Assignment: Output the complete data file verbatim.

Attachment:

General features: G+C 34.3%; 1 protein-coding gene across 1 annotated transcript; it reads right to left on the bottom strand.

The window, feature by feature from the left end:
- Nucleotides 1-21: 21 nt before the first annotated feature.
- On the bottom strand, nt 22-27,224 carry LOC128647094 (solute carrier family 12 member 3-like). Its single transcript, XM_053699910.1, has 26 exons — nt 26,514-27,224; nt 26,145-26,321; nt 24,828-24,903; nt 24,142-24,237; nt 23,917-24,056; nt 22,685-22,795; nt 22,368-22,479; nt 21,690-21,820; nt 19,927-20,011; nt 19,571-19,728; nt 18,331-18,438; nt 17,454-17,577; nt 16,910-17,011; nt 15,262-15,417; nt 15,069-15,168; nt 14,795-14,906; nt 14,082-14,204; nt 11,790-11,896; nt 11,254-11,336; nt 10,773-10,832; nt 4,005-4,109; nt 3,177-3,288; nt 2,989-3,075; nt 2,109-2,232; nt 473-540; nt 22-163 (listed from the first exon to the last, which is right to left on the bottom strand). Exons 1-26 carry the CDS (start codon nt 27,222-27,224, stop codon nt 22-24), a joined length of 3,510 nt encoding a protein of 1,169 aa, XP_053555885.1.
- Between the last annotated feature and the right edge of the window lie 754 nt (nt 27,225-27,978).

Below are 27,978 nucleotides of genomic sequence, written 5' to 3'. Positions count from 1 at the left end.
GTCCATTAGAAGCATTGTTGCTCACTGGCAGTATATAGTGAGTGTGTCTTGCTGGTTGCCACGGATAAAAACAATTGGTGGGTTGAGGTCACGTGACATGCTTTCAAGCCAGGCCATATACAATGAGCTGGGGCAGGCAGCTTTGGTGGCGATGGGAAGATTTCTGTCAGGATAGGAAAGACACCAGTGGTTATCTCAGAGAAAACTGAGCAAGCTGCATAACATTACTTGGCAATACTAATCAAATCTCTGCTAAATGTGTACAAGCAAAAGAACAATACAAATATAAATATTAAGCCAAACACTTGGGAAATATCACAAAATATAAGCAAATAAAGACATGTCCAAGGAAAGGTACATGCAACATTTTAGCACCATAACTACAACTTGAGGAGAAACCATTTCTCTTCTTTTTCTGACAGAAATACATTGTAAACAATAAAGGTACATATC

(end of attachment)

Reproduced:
General features: G+C 34.3%; 1 protein-coding gene across 1 annotated transcript; it reads right to left on the bottom strand.

The window, feature by feature from the left end:
- Nucleotides 1-21: 21 nt before the first annotated feature.
- On the bottom strand, nt 22-27,224 carry LOC128647094 (solute carrier family 12 member 3-like). Its single transcript, XM_053699910.1, has 26 exons — nt 26,514-27,224; nt 26,145-26,321; nt 24,828-24,903; nt 24,142-24,237; nt 23,917-24,056; nt 22,685-22,795; nt 22,368-22,479; nt 21,690-21,820; nt 19,927-20,011; nt 19,571-19,728; nt 18,331-18,438; nt 17,454-17,577; nt 16,910-17,011; nt 15,262-15,417; nt 15,069-15,168; nt 14,795-14,906; nt 14,082-14,204; nt 11,790-11,896; nt 11,254-11,336; nt 10,773-10,832; nt 4,005-4,109; nt 3,177-3,288; nt 2,989-3,075; nt 2,109-2,232; nt 473-540; nt 22-163 (listed from the first exon to the last, which is right to left on the bottom strand). Exons 1-26 carry the CDS (start codon nt 27,222-27,224, stop codon nt 22-24), a joined length of 3,510 nt encoding a protein of 1,169 aa, XP_053555885.1.
- Between the last annotated feature and the right edge of the window lie 754 nt (nt 27,225-27,978).

Below are 27,978 nucleotides of genomic sequence, written 5' to 3'. Positions count from 1 at the left end.
GTCCATTAGAAGCATTGTTGCTCACTGGCAGTATATAGTGAGTGTGTCTTGCTGGTTGCCACGGATAAAAACAATTGGTGGGTTGAGGTCACGTGACATGCTTTCAAGCCAGGCCATATACAATGAGCTGGGGCAGGCAGCTTTGGTGGCGATGGGAAGATTTCTGTCAGGATAGGAAAGACACCAGTGGTTATCTCAGAGAAAACTGAGCAAGCTGCATAACATTACTTGGCAATACTAATCAAATCTCTGCTAAATGTGTACAAGCAAAAGAACAATACAAATATAAATATTAAGCCAAACACTTGGGAAATATCACAAAATATAAGCAAATAAAGACATGTCCAAGGAAAGGTACATGCAACATTTTAGCACCATAACTACAACTTGAGGAGAAACCATTTCTCTTCTTTTTCTGACAGAAATACATTGTAAACAATAAAGGTACATATC